Their Lordships think that the lander is bound to inquire into the necessities for the loan, and to satisfy himself as well as he can, with reference to the parties with whom he is dealing, that the manager is acting in the particular instance for the benefit of the estate. But they think that if he does so inquire and acts honestly, the real existence of an alleged sufficient and reasonably-credited necessity is not a condition precedent to the validity of his charge.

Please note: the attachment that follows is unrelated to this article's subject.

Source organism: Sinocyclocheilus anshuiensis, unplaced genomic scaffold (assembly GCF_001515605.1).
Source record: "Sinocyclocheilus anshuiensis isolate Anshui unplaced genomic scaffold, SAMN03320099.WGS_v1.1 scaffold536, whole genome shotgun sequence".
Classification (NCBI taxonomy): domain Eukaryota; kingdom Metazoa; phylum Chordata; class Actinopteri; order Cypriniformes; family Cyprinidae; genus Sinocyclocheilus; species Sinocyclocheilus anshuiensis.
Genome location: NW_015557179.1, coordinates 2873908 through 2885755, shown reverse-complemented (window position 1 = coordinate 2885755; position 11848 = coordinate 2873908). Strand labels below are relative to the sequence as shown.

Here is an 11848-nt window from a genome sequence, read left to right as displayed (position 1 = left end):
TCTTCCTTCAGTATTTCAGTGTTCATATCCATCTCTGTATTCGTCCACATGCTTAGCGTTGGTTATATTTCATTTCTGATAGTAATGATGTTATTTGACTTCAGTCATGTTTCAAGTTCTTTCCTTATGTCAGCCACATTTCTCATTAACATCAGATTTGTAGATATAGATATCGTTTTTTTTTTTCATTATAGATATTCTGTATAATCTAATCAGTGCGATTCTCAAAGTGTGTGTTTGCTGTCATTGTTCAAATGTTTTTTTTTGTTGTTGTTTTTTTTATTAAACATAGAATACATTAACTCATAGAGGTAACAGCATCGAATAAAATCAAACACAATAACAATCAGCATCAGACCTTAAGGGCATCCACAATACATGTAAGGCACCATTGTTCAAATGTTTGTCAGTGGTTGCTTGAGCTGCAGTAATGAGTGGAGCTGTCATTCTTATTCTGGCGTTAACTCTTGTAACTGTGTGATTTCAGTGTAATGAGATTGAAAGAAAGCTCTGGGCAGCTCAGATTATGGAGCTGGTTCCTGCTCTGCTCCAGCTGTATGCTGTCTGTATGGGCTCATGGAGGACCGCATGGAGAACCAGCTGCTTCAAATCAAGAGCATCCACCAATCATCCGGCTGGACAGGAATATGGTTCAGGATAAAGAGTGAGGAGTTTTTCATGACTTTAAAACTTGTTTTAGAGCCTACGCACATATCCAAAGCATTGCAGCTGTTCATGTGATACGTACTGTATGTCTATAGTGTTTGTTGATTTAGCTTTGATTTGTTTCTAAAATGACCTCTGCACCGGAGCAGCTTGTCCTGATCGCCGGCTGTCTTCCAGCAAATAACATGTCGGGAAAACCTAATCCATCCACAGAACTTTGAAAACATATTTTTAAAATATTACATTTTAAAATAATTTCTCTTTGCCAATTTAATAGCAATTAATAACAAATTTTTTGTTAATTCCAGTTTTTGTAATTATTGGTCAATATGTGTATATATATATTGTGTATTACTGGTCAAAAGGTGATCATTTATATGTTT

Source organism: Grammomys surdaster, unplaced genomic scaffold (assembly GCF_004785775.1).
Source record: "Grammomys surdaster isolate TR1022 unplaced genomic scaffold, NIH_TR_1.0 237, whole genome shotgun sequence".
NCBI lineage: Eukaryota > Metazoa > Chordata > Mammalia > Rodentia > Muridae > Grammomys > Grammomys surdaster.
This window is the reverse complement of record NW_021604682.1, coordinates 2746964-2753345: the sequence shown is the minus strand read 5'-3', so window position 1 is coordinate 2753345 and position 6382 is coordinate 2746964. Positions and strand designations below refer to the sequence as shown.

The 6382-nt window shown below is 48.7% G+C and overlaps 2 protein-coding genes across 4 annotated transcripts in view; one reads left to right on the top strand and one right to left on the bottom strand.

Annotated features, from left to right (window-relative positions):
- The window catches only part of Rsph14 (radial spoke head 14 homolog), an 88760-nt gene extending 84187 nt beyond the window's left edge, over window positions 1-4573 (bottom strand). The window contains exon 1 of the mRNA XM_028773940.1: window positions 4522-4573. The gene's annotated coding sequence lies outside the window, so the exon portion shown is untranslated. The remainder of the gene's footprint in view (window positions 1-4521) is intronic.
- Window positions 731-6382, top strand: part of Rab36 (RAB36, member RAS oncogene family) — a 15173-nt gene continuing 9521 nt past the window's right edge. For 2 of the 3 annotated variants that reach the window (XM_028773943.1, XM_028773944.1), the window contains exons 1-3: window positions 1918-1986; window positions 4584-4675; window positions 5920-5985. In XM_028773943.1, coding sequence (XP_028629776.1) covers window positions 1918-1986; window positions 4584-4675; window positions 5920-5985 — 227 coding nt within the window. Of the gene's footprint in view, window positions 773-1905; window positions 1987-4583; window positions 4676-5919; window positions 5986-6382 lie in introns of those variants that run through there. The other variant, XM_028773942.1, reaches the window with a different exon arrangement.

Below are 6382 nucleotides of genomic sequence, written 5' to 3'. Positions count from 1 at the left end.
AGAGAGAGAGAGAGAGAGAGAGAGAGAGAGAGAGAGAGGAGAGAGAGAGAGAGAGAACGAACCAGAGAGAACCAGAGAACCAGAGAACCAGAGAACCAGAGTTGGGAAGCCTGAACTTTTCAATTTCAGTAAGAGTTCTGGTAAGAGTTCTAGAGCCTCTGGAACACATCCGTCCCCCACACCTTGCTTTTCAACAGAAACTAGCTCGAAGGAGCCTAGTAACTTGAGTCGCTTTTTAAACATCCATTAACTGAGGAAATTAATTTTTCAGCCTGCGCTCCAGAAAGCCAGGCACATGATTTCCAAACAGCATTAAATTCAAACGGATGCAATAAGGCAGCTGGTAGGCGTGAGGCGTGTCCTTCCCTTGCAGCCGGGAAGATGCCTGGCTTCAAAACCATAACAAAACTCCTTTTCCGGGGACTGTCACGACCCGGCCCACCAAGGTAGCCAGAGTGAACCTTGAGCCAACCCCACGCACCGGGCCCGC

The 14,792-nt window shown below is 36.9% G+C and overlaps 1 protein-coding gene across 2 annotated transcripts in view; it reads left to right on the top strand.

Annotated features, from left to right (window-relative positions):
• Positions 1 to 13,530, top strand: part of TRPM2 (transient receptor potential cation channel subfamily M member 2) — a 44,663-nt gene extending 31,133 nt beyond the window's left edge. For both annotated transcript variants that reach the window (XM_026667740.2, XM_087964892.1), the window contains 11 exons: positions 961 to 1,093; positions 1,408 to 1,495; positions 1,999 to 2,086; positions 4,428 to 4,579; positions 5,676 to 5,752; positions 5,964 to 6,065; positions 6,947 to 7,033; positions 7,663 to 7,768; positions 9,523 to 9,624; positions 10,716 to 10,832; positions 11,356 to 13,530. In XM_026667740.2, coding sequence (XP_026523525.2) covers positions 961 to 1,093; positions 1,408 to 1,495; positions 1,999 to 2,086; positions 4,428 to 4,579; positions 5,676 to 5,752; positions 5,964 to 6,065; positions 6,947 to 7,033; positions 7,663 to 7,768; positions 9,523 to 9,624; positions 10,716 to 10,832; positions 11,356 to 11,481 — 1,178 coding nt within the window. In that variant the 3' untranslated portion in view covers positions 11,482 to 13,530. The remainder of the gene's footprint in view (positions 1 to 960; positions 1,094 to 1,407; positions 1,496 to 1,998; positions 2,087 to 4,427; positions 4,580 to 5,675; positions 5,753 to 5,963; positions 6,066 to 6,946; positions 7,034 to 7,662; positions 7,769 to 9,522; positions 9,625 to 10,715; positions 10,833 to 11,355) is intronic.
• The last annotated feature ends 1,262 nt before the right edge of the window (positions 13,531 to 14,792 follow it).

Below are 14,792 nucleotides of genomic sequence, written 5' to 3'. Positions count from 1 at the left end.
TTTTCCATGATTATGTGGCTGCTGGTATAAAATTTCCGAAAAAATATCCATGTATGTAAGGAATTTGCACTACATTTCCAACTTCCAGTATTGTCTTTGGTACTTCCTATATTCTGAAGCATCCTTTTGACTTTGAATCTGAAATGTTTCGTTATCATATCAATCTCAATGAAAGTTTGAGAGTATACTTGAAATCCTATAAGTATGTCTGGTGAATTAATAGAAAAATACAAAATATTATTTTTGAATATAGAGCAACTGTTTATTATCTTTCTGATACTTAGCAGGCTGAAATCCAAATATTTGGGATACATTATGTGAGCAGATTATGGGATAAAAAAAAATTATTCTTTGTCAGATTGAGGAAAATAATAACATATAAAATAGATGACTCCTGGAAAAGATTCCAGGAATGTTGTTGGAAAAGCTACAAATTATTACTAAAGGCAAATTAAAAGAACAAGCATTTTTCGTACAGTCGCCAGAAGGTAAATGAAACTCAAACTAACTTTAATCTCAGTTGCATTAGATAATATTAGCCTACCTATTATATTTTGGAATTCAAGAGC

2. In the present instance the lender, Sohan Lal, made inquiries with reference to the parties with whom he was dealing, and satisfied himself as well as he could that the mortgagors, who were the managers of the joint family, were acting for the benefit of the family. The sale had not actually taken place and negotiations for it were in progress. If he was satisfied that the sale was about to take place and the borrowers represented to him that the money which they borrowed was needed for the purposes of the sale, it was not necessary for him to ascertain whether the money was actually needed for the purchase or whether the purchase money had already been paid or not. Sohan Lal is now dead and so are Hulas Rai and Jawahir Lal. It must be remembered that a number of years have elapsed since the date of the mortgage of 1891. The only person who is alive, and who along with Hulas Rai and Jawahir Lal admitted the correctness and validity of the mortgage of 1891, is the defendant Dori Lal, but he has not appeared in this case and has not offered his evidence on behalf of the defendants. The fact that the adult male members of the two branches of the family, who were apparently the managing members of the family, executed the mortgage of 1904, and admitted the validity of the mortgage of 1891 is a circumstance which tells strongly in favour of the plaintiffs. The further circumstance that when the present appellants purchased the share of Jawahir Lal they undertook to pay half the amount of the disputed mortgage to the mortgagee, on account of the share of Jawahir Lals liability under the mortgage, also tells strongly in favour of the original mortgage of 1891 being a mortgage which was entered into for the benefit of the family. In these circumstances We must hold that the mortgage of 1891 was binding on the family and that consequently the mortgage now sought to be enforced is equally binding. We dismiss the appeal with costs. We extend the time for payment of the mortgage money for six months from this date.